• lurvlyloz
    • By lurvlyloz 20th Apr 11, 9:55 AM
    • 876 Posts
    • 1,996 Thanks
    lurvlyloz
    i think that she probably forget...especially seeing as she was ill.

    just ask her for it. your an adult you should be able to do these kind of things! x
  • JoannaS
    Another great "Dilemma"
    Firstly I'm not sure why this would 'risk ruining your friendship'?!

    She asked you to use your money in place of hers and would pay you back so why do you have a prblem asking for what is yours?!

    Grow a pair and say you owe me 20 for blah blah's birthday can I please have it??!!!! She probably forgot all about it and will have no problem giving it back! If she does she's not a friend and you are better off without her!!

    "Dilemma" solved!!!
    Debt owed 4000, Saved (to pay back) 300, only 3,700 to go!!

    My best money saving tip: Good manners cost NOTHING! So please be nice to each other!
    • warehouse
    • By warehouse 20th Apr 11, 10:55 AM
    • 3,123 Posts
    • 5,839 Thanks
    warehouse
    Bit of a silly question really. Do you think anyone is going to say "forget the money" on a money saving forum?
    Pants
  • chog24
    Absolutely! It doesn't matter if she couldn't make it on the day, she made a verbal commitment to go in on the gift and so her verbal commitment was counted into the price of the gift so she owes the money.

    Whether you feel the need to "risk the friendship" (though if it's irrevocably damaged over something like this it's not much of a friendship, really) I guess it depends on how much you are missing the money. If we were talking about a fiver, I'd probably let it slide for the sake of a quiet life, but twenty quid's a lot of money. Imagine if you'd all put in a hundred each... or a thousand!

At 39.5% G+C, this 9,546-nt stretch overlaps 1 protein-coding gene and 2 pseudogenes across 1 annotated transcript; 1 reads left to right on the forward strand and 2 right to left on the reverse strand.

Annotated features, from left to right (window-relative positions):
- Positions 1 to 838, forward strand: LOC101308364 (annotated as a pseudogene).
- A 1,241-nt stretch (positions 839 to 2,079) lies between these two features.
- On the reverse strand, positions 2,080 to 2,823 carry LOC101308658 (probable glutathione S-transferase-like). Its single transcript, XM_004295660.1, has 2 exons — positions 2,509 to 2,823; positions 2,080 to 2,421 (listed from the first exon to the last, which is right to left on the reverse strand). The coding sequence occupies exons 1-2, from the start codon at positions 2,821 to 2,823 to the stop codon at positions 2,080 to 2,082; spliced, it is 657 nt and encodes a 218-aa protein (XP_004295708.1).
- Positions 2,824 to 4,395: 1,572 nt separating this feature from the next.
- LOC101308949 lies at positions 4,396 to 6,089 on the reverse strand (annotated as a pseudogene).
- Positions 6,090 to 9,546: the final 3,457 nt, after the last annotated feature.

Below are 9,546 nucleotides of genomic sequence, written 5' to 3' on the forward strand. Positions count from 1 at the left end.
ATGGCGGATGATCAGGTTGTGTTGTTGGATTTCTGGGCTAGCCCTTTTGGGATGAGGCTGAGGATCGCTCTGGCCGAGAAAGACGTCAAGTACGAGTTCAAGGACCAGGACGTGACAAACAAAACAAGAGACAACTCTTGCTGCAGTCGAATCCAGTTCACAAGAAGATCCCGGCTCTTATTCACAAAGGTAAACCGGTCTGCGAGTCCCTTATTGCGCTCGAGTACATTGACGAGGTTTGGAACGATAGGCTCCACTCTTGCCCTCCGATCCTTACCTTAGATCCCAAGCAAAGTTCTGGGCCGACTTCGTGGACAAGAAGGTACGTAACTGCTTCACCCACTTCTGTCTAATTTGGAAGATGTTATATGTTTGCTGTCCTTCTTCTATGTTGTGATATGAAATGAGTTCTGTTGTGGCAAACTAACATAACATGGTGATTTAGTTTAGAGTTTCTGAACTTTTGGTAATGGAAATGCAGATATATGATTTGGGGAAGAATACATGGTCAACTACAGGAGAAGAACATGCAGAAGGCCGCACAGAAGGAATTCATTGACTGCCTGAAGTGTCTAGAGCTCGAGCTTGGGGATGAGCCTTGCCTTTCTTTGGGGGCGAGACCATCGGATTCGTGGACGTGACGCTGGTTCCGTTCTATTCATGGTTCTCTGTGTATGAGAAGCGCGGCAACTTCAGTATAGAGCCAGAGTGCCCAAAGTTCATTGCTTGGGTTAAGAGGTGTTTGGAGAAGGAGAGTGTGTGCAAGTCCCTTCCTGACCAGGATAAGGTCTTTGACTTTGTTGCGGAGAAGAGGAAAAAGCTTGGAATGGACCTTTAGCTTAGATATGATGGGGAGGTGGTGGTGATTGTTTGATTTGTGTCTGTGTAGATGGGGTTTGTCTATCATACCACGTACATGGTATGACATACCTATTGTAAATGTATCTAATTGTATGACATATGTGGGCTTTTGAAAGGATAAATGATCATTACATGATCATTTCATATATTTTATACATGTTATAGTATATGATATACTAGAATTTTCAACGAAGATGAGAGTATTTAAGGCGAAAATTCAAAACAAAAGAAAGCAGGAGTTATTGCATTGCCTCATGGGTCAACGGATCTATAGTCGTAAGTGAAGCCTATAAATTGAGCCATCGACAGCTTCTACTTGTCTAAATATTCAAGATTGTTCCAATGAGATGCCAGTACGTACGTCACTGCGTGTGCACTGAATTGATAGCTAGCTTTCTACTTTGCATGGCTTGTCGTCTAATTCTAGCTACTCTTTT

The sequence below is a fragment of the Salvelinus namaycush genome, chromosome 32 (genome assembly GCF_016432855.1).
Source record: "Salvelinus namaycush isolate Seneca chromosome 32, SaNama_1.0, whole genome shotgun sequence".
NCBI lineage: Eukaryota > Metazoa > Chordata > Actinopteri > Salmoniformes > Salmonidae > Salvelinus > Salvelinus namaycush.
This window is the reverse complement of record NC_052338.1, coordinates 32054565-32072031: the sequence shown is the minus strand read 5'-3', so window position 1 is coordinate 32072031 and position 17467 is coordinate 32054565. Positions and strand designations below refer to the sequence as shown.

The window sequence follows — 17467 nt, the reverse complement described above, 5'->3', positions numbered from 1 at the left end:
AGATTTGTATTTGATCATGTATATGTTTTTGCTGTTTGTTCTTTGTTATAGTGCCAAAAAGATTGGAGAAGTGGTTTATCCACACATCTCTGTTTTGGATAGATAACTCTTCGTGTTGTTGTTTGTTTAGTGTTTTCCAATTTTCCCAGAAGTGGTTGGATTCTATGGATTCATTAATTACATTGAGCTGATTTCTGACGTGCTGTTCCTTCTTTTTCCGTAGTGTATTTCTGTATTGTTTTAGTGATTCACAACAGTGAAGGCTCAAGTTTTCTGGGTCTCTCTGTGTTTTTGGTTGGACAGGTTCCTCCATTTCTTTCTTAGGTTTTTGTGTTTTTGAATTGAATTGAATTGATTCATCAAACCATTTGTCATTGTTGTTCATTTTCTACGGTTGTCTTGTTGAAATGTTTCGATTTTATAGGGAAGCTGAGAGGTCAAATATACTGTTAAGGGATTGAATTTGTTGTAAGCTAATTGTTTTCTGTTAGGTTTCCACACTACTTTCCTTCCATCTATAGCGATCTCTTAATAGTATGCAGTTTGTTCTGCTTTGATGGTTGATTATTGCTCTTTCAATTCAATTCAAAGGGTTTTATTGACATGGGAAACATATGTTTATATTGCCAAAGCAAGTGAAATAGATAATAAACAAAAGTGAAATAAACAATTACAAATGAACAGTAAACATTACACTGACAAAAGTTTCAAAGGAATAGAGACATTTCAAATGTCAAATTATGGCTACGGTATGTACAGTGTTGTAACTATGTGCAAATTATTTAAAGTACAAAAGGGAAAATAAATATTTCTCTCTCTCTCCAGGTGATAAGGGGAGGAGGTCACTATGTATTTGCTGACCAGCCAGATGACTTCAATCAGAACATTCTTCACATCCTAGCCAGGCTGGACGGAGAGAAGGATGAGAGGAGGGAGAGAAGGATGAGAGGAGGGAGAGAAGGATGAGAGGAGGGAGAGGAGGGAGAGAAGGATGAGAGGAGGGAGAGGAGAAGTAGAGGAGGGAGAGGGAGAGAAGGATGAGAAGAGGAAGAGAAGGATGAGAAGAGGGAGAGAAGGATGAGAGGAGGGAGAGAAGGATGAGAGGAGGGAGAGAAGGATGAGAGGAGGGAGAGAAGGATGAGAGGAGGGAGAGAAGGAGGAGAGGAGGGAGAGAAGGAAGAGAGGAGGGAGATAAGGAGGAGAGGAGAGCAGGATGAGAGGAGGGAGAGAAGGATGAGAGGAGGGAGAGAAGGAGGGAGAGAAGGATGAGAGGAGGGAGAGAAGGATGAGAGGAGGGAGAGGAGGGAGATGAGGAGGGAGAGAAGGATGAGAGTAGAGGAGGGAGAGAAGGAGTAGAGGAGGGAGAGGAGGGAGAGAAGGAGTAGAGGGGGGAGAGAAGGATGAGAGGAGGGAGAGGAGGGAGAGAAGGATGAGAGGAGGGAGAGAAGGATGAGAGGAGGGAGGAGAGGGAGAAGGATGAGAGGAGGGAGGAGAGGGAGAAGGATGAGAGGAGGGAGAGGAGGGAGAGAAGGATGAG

• pennypinchUK
    • By pennypinchUK 20th Apr 11, 11:36 AM
    • 382 Posts
    • 732 Thanks
    pennypinchUK
    And your dilemma is? Your friend agreed to contribute, so just ask her for the money. Simple. What's there to lose friendship over?
  • Losinmoney
    I think you can say goodbye to your 20.

    I would never put in 20 for someone else. A fiver, possibly, but 20 no. It's far too tempting for them to forget about it. Next time, just say you only have your contribution on you. If the others peek in your purse/wallet, say you need that money for yourself til the end of the week.
    • kneelbeforezod
    • By kneelbeforezod 20th Apr 11, 1:06 PM
    • 44 Posts
    • 30 Thanks
    kneelbeforezod
    I think you can say goodbye to your 20.

    I would never put in 20 for someone else.
    Originally posted by Losinmoney
    It's a shame when people have been let down so often they can't even trust their friends to do the right thing...

    As others here have said - just ask her, she's probably just forgotten about it
  • SpaceMagic
    Of course you can ask for your money back. Do it over coffee, or something. It's a purely innocent question, "Oh, by the way, do you have that 20 for XXXX's present?"

    She agreed to it, so she has to pay.